One of the most obvious and frustrating observations in biology is the existence of species. Obvious in the sense that there are immediate and large differences between yourself and say, a cat. But frustrating in the sense that finding a definition that holds true across the entire tree of life has been elusive.
Humans have noted the diversity of organisms since antiquity. Without knowledge of genetics, ecology, etc. our languages fell short to describe this diversity. Delineating an animal from a plant is easy, but differentiating between closely related beetles is a harder task. Different “kinds” of animals were noted and recorded, but left us with more questions: how does one tell one “kind” of an animal from another?
The description and differentiating between obviously different species began before biology (specifically evolutionary biology) was a formal science. Charles Darwin himself struggled with the “species problem,” as he cemented his ideas on common ancestry and natural selection (“decent with modification”). As various branches of biology matured and refined their predictions, attempts to tackle the “species problem” became more diverse (species concepts, SC).
The ‘bread and butter’ definition most of us learn in school is that a species is constituted of individuals that can interbreed and produce viable offspring, known as the biological species concept (BSC). This definition, however, is flawed due to the underlying assumptions it makes. In animal systems this definition seems bullet-proof: a cat cannot produce viable offspring with a duck, for instance. Outside of the animal clade, this definition performs quite poorly. An example are bacteria. Food poisoning is caused certain strains of Escherichia coli while tuberculous is caused by the bacterium Mycobacterium tuberculosis. Are these different species? Under what criteria? They cannot produce offspring or interbreed as they are asexual and reproduce via binary fission. In a nutshell, the BSC is biased towards organisms that have two sexes and utilize sexual reproduction. It cannot help us quantify diversity in bacteria or other organisms with asexual reproduction.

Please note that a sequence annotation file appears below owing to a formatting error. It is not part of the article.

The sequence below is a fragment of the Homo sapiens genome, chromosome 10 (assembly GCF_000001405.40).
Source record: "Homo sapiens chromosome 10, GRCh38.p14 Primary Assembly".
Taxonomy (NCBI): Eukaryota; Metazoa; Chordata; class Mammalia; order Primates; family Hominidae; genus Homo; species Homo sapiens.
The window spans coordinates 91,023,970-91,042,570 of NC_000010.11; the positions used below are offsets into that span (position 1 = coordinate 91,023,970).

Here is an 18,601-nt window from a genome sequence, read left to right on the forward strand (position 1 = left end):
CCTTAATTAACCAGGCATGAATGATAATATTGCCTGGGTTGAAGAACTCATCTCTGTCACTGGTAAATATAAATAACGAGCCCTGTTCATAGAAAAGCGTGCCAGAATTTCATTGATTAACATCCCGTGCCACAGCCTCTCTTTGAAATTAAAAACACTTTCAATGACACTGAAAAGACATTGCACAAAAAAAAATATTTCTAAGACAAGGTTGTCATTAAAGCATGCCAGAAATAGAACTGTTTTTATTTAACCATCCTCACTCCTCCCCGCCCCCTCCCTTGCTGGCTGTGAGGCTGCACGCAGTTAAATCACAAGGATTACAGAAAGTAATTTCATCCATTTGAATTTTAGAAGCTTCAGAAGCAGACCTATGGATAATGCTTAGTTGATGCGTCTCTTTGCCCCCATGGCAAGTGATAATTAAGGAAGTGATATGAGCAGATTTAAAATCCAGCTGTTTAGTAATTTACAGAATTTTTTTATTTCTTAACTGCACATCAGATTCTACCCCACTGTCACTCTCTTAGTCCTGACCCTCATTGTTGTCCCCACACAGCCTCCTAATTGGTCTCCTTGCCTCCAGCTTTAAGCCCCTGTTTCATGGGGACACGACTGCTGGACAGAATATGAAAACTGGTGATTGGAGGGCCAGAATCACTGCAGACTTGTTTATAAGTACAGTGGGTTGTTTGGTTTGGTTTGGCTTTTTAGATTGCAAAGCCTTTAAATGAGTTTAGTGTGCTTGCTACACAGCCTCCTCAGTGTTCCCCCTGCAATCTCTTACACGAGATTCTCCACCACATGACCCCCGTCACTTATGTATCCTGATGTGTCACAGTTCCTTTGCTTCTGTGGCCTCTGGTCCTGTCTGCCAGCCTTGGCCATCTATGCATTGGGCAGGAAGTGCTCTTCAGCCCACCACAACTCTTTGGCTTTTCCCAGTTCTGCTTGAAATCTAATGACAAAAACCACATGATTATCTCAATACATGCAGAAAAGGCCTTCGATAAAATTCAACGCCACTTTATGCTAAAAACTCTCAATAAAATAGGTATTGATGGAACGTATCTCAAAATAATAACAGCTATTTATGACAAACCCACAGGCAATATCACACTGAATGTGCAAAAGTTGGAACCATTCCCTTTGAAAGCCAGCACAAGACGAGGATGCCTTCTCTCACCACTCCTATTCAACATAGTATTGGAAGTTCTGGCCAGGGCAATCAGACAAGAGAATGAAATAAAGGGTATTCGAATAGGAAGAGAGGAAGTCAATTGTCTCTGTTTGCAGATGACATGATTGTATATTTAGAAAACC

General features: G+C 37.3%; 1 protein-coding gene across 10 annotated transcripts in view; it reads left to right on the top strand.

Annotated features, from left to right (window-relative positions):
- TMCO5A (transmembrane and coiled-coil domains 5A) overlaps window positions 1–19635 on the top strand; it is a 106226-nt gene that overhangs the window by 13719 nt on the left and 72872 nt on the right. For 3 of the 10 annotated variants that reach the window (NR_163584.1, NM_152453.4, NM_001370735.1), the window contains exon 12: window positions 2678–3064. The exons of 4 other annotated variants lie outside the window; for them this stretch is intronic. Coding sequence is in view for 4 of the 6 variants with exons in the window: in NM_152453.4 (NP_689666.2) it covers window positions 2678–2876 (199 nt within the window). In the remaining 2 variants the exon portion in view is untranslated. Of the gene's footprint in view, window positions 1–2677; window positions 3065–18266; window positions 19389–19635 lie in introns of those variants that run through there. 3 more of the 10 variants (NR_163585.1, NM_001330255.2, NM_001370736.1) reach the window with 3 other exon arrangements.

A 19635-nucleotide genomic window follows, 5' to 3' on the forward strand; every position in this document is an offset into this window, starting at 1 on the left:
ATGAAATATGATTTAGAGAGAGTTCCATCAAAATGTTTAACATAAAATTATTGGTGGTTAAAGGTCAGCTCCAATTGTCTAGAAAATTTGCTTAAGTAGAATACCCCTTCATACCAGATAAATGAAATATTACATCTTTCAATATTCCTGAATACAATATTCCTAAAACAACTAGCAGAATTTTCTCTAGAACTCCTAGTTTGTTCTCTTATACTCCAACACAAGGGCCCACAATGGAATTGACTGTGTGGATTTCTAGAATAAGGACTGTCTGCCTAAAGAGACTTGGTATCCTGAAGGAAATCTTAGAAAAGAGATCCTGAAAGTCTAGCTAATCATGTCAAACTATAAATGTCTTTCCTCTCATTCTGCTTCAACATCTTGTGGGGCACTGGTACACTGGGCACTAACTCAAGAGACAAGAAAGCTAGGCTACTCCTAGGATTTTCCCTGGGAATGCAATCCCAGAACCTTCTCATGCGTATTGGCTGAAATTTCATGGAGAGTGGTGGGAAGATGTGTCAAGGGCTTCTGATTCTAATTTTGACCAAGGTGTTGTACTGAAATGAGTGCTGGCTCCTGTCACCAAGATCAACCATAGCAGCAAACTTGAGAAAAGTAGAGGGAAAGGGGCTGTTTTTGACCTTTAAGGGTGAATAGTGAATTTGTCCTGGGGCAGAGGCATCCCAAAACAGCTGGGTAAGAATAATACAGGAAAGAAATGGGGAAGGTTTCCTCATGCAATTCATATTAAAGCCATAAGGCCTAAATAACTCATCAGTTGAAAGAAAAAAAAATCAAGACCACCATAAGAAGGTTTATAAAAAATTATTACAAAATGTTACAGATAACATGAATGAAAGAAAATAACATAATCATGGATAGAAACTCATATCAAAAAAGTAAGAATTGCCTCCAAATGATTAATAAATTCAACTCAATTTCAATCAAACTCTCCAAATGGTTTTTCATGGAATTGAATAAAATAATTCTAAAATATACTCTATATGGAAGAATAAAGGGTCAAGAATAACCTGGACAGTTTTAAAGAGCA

Other attempts to tackle the species problem have been formulated. Perhaps a species is a monophyletic clade (phylogenetic species concept). But this assumes alleles cannot be traded laterally (within a generation), and bacteria are capable of this. Perhaps a species occupies a certain niche (ecological species concept); this simply moves the question to “what is a niche?” To complicate matters further, niches are not static: as different species enter or leave a community niches can change. Perhaps a species recognizes its mates. This again assumes a species has two sexes, which cannot delineate species of bacteria. Perhaps a species has certain physical traits (morphological species concept); however, certain salamander species can look nearly identical yet have radically different genomes.
The above are a mere sample of species concepts. Students in IB Biology are required to know the definitions, advantages and pitfalls of varying species concepts. They will also debate them in class, as science is moved forward by debate and evidence. Successful students in science think, ponder evidence, and debate, the lifeblood of science. Rote memorization is an excellent way to kill someone’s interest in a subject.
The species problem is fascinating, disconcerting, and challenging at the same time. Fascinating as it shows the panoply of diversity that life harbors; disconcerting because it is difficult to preserve species if one cannot define them; challenging as it makes us rethink our language, philosophies, and science. What is often taught in schools is taught as “settled science,” but this is a misaligned approach. Science is lively and messy; it requires deep thought and willingness to fail. I hope to share this lively mess with my IB Biology students this autumn.
de Queiroz, K. (2008) Species Concepts and Species Delimitation. Systematic Biology. 56: 879-86. 10.1080/10635150701701083.